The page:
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Getting Red Flag Ready

Getting Red Flag Ready

If you’ve been putting off developing a compliance procedure for the new Red Flags Rule aimed at preventing identity theft, the time has come to act.

The deadline has been pushed to Nov. 1 (from Aug 1), but you shouldn’t expect any further delays. And your practice is most likely not exempt from the rules, which were enacted by the Federal Trade Commission.

Creditors must be able to spot the warning signs, or so-called “red flags,” of identity theft.

Despite the AMA’s aggressive efforts to exempt physicians from the rule, the FTC has determined that most medical practices are indeed considered “creditors.” If you regularly bill patients after the completion of services, including the remainder of fees not covered by insurance, or set up payment plans for patients, you’re considered a creditor by the FTC. Only the cash-only practices that require the entire payment before or at the time of service are not considered creditors and are off the hook here.

The Red Flag Rule is separate from HIPAA privacy regulations. HIPAA is about patients’ medical privacy; the Red Flag Rule is about consumer financial security. Under the rule, practices must show a process for detecting identity theft red flags, preventing and responding to identity theft, and for keeping their program up to date.

Compliance boils down to making sure your patients are who they say they are. Here are a few steps to get you started:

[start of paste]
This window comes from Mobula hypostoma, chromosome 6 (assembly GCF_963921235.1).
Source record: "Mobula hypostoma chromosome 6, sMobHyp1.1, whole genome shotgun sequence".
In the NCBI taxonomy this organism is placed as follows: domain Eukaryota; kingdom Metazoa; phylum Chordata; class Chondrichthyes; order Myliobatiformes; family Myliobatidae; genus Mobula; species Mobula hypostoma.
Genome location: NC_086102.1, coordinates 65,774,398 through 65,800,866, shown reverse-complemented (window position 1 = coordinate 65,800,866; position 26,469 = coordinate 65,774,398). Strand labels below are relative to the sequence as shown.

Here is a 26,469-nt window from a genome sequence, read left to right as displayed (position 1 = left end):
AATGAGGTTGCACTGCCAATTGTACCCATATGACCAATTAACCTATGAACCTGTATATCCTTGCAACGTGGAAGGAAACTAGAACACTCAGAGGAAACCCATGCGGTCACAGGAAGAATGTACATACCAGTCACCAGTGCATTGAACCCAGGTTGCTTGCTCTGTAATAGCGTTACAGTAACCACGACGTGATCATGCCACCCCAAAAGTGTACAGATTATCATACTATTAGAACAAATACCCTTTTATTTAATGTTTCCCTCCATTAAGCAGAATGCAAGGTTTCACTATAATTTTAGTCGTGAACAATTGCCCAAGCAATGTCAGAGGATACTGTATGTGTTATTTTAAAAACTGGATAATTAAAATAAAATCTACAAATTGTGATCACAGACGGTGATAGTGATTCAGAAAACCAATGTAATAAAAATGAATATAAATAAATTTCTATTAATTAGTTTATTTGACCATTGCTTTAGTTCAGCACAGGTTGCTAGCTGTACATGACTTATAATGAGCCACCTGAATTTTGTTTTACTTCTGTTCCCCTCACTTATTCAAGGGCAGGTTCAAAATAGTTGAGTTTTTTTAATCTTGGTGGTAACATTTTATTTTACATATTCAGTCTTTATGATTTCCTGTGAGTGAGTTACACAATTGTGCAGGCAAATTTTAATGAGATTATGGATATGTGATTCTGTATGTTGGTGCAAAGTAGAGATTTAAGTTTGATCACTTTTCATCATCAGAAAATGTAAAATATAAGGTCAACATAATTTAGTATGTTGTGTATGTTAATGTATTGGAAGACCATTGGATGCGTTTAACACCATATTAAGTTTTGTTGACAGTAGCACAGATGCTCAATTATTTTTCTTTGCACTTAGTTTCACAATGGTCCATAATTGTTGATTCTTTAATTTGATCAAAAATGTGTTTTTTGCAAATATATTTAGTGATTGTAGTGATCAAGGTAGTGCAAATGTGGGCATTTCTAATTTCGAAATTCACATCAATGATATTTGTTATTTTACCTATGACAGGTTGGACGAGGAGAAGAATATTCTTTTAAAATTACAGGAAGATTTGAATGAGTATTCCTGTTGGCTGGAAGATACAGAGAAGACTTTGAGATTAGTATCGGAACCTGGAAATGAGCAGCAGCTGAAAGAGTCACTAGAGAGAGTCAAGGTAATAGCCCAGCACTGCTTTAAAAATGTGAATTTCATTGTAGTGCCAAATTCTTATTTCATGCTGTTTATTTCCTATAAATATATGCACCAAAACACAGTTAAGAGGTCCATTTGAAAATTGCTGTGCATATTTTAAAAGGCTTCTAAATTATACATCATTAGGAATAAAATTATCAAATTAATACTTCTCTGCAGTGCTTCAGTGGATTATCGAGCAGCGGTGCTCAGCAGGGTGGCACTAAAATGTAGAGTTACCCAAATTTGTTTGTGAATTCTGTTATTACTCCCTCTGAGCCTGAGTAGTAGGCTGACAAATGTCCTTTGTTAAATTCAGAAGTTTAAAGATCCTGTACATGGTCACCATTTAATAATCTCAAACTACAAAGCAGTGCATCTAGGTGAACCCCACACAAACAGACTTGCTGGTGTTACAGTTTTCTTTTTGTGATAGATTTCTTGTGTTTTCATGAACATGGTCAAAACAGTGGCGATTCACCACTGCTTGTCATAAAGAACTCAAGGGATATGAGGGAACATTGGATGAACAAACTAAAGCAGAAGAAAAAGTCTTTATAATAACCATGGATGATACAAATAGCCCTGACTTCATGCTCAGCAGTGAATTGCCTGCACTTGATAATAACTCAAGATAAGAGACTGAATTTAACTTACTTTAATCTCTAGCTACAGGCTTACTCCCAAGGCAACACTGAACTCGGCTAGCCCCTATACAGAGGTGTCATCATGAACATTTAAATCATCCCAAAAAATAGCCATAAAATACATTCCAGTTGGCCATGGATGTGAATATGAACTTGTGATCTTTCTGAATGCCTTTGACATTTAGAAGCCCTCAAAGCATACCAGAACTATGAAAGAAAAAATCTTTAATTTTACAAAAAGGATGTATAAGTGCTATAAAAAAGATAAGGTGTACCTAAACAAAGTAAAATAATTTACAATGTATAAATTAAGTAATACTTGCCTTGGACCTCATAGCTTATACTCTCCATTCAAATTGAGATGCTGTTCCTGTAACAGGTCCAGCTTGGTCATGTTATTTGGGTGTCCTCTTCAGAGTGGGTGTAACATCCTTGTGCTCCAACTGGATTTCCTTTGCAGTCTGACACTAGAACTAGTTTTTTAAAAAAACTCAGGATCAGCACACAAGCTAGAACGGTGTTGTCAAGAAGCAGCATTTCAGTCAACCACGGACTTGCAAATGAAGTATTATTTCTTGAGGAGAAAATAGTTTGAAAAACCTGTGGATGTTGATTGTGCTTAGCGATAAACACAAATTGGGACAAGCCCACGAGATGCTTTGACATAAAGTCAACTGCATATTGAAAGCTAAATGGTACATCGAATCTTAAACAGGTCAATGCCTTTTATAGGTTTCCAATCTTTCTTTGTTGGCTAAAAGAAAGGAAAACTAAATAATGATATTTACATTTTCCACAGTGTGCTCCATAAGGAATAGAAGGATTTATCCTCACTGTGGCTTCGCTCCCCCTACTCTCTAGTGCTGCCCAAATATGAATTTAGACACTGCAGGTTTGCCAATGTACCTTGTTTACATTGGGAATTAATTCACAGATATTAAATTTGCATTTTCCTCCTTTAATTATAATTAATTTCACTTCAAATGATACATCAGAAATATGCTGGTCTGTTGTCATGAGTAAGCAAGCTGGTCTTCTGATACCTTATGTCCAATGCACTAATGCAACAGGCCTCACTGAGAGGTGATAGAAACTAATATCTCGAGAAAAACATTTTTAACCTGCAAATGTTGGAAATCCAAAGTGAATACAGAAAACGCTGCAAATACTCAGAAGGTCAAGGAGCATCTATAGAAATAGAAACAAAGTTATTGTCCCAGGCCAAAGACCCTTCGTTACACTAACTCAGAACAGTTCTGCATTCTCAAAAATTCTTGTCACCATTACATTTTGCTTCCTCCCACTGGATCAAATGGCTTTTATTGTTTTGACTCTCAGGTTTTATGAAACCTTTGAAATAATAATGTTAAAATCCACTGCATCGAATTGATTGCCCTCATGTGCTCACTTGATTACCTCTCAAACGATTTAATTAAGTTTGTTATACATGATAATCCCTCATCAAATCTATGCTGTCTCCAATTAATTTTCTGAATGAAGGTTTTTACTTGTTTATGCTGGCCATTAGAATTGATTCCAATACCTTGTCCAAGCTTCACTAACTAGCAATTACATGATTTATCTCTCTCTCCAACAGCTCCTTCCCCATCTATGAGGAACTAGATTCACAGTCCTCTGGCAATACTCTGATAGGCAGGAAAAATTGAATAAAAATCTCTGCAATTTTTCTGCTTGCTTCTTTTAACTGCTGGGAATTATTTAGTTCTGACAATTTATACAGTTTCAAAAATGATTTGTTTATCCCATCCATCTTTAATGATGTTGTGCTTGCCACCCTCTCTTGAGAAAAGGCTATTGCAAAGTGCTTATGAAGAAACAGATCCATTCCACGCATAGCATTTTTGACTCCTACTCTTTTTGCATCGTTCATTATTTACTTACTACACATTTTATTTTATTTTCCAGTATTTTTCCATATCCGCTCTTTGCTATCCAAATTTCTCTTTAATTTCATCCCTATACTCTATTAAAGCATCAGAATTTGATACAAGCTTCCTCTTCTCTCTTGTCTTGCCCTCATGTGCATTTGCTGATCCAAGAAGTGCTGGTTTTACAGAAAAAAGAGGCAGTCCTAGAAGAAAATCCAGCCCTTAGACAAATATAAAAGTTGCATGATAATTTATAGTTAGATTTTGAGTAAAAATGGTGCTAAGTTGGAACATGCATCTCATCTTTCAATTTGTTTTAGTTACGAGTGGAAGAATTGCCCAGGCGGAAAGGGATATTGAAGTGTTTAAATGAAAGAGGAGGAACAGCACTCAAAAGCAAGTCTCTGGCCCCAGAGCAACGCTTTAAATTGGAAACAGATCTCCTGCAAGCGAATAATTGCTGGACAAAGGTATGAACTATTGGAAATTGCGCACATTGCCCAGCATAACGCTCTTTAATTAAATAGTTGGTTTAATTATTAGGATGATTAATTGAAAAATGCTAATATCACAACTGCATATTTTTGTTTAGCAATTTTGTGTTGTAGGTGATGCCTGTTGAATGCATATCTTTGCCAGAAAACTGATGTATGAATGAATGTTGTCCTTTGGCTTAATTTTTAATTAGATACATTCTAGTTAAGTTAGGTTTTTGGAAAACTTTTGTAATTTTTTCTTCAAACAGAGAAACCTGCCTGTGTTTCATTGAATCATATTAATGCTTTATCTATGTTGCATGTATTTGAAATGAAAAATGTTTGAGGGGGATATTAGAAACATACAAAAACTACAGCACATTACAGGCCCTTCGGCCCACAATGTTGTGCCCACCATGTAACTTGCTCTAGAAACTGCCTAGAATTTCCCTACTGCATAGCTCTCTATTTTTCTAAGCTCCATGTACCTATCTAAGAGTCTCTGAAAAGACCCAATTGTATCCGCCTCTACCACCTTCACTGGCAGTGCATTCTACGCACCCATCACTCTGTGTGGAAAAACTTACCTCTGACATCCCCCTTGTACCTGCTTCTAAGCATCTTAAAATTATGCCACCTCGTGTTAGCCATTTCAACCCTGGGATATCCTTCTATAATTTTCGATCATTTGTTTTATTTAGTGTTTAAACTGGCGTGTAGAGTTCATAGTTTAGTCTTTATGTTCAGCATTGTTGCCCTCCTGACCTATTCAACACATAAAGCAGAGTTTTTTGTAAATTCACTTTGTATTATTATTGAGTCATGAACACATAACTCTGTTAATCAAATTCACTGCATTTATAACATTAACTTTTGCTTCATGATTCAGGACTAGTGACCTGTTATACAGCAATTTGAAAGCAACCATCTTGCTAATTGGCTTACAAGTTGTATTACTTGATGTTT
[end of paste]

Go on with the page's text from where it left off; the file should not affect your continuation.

• Check every patient’s ID. Before making a copy of the driver’s license or government-issued ID card, take a closer look and make sure the photo and information match your patient, and that it hasn’t expired. And if the address on the card doesn’t match the one the patient gave you, ask questions, says Barry Herrin, an attorney and partner at Smith Moore Leatherwood LLP, which focuses on healthcare law and policy.

  • Look out for suspicious activity. What if a patient gives you insurance information over the phone, but can’t produce the card in person? That seems strange. Or the medical record doesn’t match the information a patient gives (she is a lot taller in person than her chart claims)? Also a little fishy. “You’re dealing with the subtleties of things that don’t add up,” says medical practice consultant Lucien Roberts.

  • Fine tune your system for interacting with patients remotely. If a patient calls to ask about her bill, ask for her driver’s license number, Herrin says, or consider having her sign and fax you a statement that you can compare with what you have on file.

  • Separate clinical and financial information. Herrin recommends keeping financial information in a separate and secure computer and out of the patient’s medical chart, so Social Security and credit card numbers are viewed by fewer people.

  • Set up a comprehensive program. Your Red Flags policy must show the procedures you’ve put in place to detect the red flags, describe how you prevent identity theft, and include details on how you’re training staff on the new procedures. It also must be approved by your Board of Directors and kept up to date to address new risks.
It’s smart to warn your patients of the changes, so they won’t forget to bring along the right information to their next appointment. Send a letter or postcard, and ask them to stop by the office any time to have their ID copied. Some patients may be frustrated by the new procedures, so be ready to put a positive spin on it by explaining that the new rule aims to protect their identity.

Ultimately, the Red Flag Rule will allow your practice to collect better information on your patients, which can mean more efficient billing and fewer denials from third party payers, Herrin says, adding, “And it all comes back to money.”

Sara Michael is an associate editor with Physicians Practice. She can be reached at sara.michael@cmpmedica.com.

WANT TO KNOW MORE?

For more information, visit the FTC guide, the AMA guide, or read the World Privacy Forum report.

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